As I alluded to in a recent entry, open conversation, not being silent, is still key right now. In the spirit of embodying my 2017 theme, I’m going to string together a few pearls of wisdom I’ve picked up from the various people who inspire me every day. Then I’ll talk briefly about diabetes, too.
My head is brimming lately with all these phrases and metaphors that my friends have shared with me as the wisdom that guides them around their busy lives. One of my friends, as we were driving down a street full of piles of leaves and Christmas decorations that had been taken halfway down, shared a quote by Martin Niemoller, a Holocaust protester and survivor, which I had heard many years ago but had forgotten until then. It’s important, and I don’t want to forget it again:
First they came for the Socialists, and I did not speak out—
Because I was not a Socialist.
Then they came for the Trade Unionists, and I did not speak out—
Because I was not a Trade Unionist.
Then they came for the Jews, and I did not speak out—
Because I was not a Jew.
Then they came for me—and there was no one left to speak for me.
So much of what I have to be grateful for in my life comes from the friendships, like that I have with this friend, with wise women and men around the world who are searching for purpose and striving to be all they can be every day. Another friend of mine, who I’ve recently reconnected with, reminded me that we are never through becoming ourselves. And yet another, in a parallel conversation earlier this month, shared a favorite guiding quote of hers, “the most important thing in your life is…your life.”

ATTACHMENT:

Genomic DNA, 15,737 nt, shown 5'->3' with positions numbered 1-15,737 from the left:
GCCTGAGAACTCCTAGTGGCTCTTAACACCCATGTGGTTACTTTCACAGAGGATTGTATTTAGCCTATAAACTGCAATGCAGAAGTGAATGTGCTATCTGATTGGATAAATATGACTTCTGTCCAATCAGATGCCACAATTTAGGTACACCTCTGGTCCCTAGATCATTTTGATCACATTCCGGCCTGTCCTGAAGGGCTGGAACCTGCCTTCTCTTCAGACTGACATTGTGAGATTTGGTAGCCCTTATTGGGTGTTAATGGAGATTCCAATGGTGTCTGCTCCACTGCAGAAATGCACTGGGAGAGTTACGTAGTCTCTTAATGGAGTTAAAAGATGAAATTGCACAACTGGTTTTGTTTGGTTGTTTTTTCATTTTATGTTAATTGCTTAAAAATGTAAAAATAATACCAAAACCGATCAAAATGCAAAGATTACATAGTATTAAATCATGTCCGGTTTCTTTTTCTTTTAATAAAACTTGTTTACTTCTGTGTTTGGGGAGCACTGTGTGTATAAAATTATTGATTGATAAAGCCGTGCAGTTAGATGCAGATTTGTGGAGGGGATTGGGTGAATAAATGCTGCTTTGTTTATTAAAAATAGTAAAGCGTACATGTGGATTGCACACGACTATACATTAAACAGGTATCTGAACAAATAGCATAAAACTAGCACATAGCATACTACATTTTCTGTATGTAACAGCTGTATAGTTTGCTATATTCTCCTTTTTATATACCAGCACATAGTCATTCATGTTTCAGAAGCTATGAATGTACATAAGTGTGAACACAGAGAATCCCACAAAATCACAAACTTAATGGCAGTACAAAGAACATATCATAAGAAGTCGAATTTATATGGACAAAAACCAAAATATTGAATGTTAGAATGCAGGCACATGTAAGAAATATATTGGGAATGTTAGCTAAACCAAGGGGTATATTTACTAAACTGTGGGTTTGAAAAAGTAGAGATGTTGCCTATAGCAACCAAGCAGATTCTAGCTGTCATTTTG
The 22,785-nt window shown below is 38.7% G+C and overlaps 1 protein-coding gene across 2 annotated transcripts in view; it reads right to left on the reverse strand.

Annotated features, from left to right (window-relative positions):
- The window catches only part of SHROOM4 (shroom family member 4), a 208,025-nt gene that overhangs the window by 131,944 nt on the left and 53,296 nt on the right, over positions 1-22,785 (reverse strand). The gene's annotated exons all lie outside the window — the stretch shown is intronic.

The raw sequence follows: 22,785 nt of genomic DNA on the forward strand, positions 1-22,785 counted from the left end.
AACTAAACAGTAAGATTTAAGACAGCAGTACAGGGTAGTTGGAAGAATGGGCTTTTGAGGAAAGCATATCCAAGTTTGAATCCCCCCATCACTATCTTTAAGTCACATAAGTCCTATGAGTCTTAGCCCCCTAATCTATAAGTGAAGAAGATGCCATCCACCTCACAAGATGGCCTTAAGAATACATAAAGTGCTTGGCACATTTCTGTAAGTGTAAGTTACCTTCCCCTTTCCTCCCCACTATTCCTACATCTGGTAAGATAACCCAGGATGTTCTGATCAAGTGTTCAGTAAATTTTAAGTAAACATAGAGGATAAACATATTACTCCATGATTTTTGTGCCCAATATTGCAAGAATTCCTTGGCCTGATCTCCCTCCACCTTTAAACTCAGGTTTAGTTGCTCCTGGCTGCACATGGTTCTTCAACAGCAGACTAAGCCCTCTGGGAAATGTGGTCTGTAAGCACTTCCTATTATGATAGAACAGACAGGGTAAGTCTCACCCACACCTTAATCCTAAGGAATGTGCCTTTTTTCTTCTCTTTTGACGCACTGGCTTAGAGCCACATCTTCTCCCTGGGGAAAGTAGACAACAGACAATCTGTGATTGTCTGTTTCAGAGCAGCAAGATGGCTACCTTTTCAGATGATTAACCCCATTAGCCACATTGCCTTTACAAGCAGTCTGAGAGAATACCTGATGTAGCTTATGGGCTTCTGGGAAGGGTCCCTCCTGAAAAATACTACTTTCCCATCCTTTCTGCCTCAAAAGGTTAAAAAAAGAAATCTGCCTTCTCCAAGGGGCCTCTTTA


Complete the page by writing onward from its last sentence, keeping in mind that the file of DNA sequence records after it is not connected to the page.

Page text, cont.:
Translating all that to diabetes management, as is the constant struggle, leaves me with some interesting reflections as well. In 2016 I left the pump and moved back to insulin injections. This was a really positive change for me. Interestingly though, so was the pump when I started with it. Which reminds me that diabetes management, like life, is not a static endeavor. Our needs change and being able and willing to adapt is a sign of healthy coping, not an indicator that we are failing or were wrong before.
Now I’m enjoying more fruit and less wheat, more cooked vegetables and spices and hopefully, just a little less hot sauce and salty condiments. I’m borrowing some wisdom from both my Southern mother and Chinese medicine, that cooking foods, especially in winter, makes the nutrients more accessible to the body and of course easier to digest.
And finally, my 2017 health resolution, both because it directly improves my blood sugar and because it makes me friendlier, is to prioritize sleep. I rang in the New Year with this theme last night. But I’m also hoping that regular sleep will also help me effectively abandon it when I have the chance to work on my last, little, other resolution, which is always my resolution, to dance more.
So in sum, may we never be done listening to each other, learning about life and ourselves, and resolving.